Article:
High employment, technological advancement, post war reconstruction, Aboriginal/Torres Strait enfranchisement, the Colombo Plan were major trademarks of the Menzies era. Establishing the Human Rights Commission and SBS, and introduction of Native Title rights in the NT were trademark achievements of the Fraser era. Strict gun laws, response to the Bali bombings and introducing the GST were achievements of the Howard era.
The major parties need reform
Despite these policy successes of the previous century both Labor and the Coalition have struggled in the 21st century. What does a 21st century major party duopoly represent? The trade union movement is in gradual decline, party membership is not what it once was decades ago and party policy is hard to come by in the Labor machine. People may call for a change of leader yet the issue of Labor’s problems go beyond the federal leader. Shorten’s Labor made some gains at the 2016 Federal Election against Turnbull but Labor still needs reform.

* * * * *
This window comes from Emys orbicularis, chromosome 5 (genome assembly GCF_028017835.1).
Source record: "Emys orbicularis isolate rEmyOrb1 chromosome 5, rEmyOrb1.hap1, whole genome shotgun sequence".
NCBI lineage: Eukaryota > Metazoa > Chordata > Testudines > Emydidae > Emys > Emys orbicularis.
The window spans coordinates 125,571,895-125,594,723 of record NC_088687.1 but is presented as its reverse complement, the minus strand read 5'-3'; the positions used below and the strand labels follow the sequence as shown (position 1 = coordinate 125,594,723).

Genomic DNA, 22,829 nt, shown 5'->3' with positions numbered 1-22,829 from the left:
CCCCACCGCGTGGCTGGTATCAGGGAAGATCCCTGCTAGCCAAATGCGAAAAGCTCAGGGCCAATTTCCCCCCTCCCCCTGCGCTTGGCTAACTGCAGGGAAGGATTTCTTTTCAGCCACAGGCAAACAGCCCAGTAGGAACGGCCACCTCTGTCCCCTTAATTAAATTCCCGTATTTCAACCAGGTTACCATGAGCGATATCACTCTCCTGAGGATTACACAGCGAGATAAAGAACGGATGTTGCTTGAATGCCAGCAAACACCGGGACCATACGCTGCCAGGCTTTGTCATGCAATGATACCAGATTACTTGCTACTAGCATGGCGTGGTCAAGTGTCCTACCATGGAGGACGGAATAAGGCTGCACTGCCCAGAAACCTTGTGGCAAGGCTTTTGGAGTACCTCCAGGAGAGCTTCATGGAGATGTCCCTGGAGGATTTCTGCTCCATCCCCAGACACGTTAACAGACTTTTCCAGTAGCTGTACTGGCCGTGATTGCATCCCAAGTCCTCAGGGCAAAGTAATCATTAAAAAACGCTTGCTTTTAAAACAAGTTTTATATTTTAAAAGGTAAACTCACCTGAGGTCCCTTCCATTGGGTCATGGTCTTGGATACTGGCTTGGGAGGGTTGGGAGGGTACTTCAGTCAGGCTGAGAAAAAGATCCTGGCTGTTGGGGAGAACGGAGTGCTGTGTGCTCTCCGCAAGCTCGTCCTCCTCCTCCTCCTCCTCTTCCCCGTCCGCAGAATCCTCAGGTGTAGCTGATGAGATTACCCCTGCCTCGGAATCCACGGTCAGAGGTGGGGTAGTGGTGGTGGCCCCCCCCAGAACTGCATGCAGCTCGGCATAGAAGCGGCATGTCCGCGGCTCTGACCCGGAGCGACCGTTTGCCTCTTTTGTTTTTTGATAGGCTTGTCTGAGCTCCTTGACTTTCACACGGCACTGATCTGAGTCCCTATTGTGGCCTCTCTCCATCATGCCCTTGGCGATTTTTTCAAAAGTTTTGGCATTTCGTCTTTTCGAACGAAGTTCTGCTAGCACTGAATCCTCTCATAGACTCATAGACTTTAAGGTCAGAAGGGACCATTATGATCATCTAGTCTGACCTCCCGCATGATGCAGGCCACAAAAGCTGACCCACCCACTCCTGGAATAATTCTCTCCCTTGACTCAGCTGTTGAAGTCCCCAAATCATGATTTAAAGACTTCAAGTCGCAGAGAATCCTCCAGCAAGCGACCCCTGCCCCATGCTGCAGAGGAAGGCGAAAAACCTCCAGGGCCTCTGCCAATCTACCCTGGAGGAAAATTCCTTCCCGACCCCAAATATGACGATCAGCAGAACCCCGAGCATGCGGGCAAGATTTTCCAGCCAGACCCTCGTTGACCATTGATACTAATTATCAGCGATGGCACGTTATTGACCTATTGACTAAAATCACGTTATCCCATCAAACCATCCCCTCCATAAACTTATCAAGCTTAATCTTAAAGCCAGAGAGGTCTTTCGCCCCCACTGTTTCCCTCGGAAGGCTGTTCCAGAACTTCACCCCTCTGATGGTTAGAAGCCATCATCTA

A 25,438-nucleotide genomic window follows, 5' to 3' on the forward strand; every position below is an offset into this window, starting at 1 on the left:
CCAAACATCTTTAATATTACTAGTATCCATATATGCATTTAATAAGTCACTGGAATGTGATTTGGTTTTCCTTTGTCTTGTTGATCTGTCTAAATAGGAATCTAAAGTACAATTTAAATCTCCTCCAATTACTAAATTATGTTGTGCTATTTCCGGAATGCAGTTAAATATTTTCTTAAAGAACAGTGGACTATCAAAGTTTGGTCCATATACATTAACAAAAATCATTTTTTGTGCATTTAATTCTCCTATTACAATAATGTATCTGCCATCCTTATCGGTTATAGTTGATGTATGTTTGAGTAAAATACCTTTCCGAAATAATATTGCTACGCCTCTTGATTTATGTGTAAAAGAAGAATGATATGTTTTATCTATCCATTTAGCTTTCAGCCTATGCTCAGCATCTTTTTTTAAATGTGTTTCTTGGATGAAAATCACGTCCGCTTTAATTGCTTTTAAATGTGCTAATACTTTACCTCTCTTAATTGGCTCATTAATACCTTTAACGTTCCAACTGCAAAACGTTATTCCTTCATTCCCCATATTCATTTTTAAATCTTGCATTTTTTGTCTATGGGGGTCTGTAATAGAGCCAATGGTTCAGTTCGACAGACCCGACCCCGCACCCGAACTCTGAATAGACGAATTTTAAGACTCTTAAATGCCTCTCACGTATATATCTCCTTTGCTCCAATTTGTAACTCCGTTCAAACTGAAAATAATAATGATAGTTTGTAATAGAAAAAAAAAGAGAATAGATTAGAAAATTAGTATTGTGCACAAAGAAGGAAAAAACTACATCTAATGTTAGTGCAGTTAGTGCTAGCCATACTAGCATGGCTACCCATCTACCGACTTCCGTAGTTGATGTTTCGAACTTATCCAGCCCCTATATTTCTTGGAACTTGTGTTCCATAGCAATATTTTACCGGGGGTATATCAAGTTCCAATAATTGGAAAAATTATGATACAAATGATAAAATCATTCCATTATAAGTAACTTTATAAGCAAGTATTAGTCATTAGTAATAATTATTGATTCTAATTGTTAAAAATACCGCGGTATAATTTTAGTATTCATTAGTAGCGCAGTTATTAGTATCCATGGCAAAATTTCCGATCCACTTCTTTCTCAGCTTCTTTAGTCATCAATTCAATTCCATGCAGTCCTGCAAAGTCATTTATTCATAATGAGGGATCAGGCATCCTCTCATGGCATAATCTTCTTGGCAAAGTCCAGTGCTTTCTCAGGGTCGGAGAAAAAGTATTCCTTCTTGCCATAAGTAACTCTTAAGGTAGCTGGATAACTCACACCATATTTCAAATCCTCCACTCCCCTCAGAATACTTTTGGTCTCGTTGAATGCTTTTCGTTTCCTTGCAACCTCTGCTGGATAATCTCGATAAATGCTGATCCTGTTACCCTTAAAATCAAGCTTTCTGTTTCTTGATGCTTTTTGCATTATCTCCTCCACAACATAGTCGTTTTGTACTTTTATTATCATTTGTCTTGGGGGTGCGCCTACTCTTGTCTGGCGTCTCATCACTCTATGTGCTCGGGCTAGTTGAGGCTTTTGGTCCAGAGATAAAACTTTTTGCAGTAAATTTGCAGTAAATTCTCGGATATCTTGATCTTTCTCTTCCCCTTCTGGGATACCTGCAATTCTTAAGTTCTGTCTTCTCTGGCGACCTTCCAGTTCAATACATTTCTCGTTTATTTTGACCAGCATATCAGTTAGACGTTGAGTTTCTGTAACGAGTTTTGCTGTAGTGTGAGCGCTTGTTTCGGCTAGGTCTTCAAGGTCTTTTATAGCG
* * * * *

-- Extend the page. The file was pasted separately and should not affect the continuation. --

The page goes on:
As for the Coalition, it is a movement beholden to business interest and industry lobbyists. In an era of the Panama leaks and many starting to call for a royal commission into the banking system in Australia little wonder why many are leaving in troves to join One Nation, NXT, and the Australian Liberty Alliance in the Liberal movement. Labor unlike the Coalition has made small grounds in way of reforming its structure.